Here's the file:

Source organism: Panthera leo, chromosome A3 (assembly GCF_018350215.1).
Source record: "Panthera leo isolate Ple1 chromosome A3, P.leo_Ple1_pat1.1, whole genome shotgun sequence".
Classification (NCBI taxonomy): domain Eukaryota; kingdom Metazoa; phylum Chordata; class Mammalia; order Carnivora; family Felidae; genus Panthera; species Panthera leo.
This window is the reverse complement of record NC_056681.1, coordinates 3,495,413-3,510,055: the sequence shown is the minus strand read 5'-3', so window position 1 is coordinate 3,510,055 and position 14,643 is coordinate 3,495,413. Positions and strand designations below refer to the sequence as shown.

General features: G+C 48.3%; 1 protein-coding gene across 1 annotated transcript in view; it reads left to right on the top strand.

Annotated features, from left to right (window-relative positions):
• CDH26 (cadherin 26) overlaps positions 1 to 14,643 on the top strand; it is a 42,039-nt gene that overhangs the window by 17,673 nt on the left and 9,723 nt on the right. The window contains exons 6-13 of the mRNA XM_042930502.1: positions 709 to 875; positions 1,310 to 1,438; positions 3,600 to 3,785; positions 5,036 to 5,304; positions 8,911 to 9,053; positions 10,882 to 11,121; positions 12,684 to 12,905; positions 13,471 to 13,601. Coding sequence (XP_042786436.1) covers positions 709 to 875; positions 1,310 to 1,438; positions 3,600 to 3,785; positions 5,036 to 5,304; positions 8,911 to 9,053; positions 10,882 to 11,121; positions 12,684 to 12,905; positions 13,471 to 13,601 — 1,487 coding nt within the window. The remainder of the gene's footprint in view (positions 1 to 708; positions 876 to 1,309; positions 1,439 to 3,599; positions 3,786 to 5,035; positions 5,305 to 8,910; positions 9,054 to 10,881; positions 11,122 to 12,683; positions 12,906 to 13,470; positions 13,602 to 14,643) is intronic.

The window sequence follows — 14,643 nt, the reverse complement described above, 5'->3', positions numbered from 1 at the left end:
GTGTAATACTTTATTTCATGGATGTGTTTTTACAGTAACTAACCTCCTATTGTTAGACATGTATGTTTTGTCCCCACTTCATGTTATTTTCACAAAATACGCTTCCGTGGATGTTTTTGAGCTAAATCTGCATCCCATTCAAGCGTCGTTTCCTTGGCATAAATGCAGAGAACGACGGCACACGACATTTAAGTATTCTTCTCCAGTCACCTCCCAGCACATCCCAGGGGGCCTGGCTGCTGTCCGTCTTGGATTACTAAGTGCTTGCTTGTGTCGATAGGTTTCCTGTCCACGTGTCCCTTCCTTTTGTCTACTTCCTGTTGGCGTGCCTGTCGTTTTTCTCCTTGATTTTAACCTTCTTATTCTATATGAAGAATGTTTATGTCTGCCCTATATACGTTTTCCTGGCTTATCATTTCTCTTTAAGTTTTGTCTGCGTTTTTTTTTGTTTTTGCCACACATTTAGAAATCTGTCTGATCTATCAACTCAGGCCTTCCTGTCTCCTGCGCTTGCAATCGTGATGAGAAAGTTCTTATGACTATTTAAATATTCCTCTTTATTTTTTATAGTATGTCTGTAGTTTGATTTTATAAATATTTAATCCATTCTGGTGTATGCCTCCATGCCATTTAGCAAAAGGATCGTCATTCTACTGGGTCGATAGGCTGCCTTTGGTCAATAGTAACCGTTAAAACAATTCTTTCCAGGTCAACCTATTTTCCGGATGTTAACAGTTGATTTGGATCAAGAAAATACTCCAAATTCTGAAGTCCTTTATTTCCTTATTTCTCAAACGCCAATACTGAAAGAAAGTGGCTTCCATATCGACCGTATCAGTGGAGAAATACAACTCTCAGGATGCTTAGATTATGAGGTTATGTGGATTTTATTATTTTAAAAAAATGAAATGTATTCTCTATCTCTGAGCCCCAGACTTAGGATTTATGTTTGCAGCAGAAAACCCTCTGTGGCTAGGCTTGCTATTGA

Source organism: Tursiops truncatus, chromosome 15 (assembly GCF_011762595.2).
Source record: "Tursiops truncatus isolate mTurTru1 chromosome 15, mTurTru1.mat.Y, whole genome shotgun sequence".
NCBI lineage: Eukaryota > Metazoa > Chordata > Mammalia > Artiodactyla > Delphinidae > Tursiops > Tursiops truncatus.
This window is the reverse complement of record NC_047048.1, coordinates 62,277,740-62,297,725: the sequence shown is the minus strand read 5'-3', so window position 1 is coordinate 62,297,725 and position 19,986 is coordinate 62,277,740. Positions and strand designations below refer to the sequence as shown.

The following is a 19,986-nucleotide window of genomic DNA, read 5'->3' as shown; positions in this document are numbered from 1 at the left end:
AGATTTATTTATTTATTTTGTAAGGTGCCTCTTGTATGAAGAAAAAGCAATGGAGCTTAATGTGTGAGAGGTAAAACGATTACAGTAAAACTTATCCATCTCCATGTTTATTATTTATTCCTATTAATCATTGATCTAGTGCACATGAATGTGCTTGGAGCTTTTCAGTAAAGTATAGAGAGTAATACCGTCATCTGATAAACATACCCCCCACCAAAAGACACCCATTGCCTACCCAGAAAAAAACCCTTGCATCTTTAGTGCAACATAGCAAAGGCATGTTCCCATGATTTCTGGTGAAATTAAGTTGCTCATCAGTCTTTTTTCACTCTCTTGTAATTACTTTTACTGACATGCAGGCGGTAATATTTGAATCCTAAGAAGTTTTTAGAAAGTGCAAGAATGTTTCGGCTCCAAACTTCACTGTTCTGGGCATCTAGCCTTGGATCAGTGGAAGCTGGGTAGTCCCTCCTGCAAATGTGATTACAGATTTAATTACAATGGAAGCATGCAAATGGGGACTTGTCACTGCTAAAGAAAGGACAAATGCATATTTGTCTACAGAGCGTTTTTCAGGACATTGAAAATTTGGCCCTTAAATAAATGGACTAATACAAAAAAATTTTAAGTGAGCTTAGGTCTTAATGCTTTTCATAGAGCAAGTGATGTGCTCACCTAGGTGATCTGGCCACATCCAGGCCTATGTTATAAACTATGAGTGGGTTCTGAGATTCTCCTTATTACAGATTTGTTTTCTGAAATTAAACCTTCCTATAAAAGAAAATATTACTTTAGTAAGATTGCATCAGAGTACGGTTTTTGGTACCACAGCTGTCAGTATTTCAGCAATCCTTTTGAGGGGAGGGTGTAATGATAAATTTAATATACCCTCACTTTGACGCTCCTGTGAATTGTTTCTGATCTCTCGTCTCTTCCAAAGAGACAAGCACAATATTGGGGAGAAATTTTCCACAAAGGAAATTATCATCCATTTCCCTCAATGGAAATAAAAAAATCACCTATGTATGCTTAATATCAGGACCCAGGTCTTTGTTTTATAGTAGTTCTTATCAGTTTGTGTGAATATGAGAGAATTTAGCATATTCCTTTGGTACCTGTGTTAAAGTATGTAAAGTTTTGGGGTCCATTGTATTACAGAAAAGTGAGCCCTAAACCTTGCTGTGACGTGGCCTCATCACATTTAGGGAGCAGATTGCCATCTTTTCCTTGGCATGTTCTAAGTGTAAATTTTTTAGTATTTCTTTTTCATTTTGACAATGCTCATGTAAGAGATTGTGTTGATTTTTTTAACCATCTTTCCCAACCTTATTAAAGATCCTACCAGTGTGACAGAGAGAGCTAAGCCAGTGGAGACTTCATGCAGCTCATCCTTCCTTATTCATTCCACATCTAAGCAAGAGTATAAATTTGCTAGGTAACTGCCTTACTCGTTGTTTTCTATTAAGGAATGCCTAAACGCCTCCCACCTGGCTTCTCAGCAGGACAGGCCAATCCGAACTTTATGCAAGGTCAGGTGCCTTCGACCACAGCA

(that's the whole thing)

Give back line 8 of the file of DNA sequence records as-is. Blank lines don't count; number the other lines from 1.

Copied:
The window sequence follows — 14,643 nt, the reverse complement described above, 5'->3', positions numbered from 1 at the left end: